Napo Challenge Discriminatory Proposals for NPS Leave

Napo has responded to NPS proposals linking improvements to maternity and family friendly policies to asking experienced staff to give up some annual leave, calling them unacceptable and discriminatory.

Napo has been pressing the NPS to improve the existing maternity leave for NPS staff since the split in 2014. This was amplified in 2015 when, shortly before the General Election, the Government launched improved paternity provisions and the right to shared maternity leave, saying they wanted to be standard bearers for better ways of working. These changes have never been introduced in the NPS, Napo being told they’d follow harmonisation onto NOMS terms.

The problem around maternity pay is made worse by several cases where embers were wrongly told how much maternity pay they could expect, SSCL quoting NOMS terms only to then retract these after the maternity leave had started. Napo AGS Dean Rogers explains: “The strongest argument for harmonisation of some terms and conditions is that the shared service model isn’t set up for or able to cope with different terms and conditions. Having different pensions schemes is complicated enough for them to cope with, especially as the split happened before they’d identified all of the differences and possible pitfalls. But maternity leave is especially difficult when they get it wrong.”

Napo therefore welcomed proposals to improve and harmonise maternity and family friendly policies presented in February – until it was made clear that they came as part of a package involving a proposed cut in leave for experienced staff. Currently NPS staff can get up to 33 days leave whilst the NOMS norm is 30 days.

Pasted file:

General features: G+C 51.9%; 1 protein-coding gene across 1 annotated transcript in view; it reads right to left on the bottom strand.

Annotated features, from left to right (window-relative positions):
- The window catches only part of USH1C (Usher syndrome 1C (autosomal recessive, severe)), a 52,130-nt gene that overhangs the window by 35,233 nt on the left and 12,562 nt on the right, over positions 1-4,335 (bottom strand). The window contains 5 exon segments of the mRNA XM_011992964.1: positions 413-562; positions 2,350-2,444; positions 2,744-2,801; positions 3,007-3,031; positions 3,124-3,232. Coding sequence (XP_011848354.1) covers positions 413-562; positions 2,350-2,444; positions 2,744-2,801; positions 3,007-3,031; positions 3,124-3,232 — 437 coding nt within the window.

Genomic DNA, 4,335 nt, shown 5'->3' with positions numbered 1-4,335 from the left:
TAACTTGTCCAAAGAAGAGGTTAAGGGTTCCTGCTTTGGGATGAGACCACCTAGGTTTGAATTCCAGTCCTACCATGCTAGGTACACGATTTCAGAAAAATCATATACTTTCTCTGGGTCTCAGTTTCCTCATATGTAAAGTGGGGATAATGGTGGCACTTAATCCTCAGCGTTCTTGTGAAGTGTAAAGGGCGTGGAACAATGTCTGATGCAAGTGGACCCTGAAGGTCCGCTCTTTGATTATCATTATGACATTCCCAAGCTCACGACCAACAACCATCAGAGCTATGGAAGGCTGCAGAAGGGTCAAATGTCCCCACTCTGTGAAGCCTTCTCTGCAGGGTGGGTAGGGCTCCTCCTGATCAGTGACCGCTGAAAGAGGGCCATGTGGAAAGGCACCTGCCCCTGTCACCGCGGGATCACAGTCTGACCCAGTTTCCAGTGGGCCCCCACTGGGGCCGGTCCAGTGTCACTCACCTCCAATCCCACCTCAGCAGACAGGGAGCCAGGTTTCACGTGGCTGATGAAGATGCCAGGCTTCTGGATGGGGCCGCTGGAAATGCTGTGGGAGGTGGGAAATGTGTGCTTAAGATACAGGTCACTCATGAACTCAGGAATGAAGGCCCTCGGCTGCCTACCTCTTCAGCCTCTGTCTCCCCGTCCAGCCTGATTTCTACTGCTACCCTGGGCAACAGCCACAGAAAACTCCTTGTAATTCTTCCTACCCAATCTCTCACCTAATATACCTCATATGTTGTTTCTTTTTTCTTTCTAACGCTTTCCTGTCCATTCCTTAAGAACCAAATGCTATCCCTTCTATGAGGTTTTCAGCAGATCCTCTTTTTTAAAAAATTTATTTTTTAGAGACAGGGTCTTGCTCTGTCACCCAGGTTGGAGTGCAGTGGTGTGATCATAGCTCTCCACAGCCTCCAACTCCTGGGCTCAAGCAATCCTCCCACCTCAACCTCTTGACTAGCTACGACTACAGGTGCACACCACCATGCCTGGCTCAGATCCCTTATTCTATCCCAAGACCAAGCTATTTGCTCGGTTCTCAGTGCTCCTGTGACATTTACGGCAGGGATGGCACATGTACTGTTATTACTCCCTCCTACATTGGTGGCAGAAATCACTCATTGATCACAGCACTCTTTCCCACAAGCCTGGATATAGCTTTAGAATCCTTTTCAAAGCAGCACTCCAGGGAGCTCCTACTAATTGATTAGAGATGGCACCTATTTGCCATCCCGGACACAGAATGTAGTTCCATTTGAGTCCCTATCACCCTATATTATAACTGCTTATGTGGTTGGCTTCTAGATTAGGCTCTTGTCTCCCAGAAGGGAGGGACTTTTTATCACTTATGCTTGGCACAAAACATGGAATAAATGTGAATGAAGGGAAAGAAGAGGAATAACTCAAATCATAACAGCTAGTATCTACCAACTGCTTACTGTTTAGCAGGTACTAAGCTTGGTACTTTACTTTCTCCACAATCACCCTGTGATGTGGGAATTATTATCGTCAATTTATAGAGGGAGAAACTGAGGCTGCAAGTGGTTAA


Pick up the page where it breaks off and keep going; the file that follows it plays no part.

Napo’s response to the ongoing consultation couldn’t be clearer: this link is seen as cynical and unacceptable. Napo is accusing the NPS of seeking to exploit the importance of maternity provision to a mostly female workforce by using it as a bargaining chip to reduce leave. This proposal comes when workloads are dangerously high. Napo have already asked for data around how much TOIL people are accruing (and not using) and how much leave is going untaken despite rising sickness absence levels since the split. To make matters worse, many of those impacted by the proposed leave cut were members who gave up leave to help fund the promised faster pay progression in the 2008 pay deal which never materialised. “The 2008 pay deal was miss-sold and the removal of leave then looks like a contractual mugging,” says Dean Rogers.

Mr Rogers explains: “The announcement about HMPPS means we’re entering another period of critical and profound change in probation. Our members are promised that rehabilitation and probation support is at the heart of the new plan and that it presents a great opportunity for the service. But members will inevitably be sceptical because TR is a failed changed programme from the same authors. They need clear signposts that back up the promises on things like maternity leave, pay and workload measurement. Cuts in leave point probation in an entirely different direction.”

Negotiations on the proposals will continue throughout March 2017.

In the meantime, Napo is asking member to join the #MaternityRightsMatter campaign on International Women’s Day. For more information on the campaign visit www.napo.org.uk/maternity-rights-matter

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